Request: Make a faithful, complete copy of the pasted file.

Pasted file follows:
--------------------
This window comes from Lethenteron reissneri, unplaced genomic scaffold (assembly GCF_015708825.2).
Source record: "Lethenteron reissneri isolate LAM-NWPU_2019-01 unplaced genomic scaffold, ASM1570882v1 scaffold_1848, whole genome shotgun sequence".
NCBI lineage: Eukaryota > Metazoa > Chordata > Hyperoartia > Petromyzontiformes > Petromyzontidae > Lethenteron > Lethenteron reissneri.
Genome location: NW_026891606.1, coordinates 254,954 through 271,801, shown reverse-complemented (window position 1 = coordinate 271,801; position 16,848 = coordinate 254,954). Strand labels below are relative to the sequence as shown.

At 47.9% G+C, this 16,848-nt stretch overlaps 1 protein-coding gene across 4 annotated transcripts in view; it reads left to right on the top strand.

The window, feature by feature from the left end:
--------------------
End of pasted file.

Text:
This window comes from Lethenteron reissneri, unplaced genomic scaffold (assembly GCF_015708825.2).
Source record: "Lethenteron reissneri isolate LAM-NWPU_2019-01 unplaced genomic scaffold, ASM1570882v1 scaffold_1848, whole genome shotgun sequence".
NCBI lineage: Eukaryota > Metazoa > Chordata > Hyperoartia > Petromyzontiformes > Petromyzontidae > Lethenteron > Lethenteron reissneri.
Genome location: NW_026891606.1, coordinates 254,954 through 271,801, shown reverse-complemented (window position 1 = coordinate 271,801; position 16,848 = coordinate 254,954). Strand labels below are relative to the sequence as shown.

At 47.9% G+C, this 16,848-nt stretch overlaps 1 protein-coding gene across 4 annotated transcripts in view; it reads left to right on the top strand.

The window, feature by feature from the left end: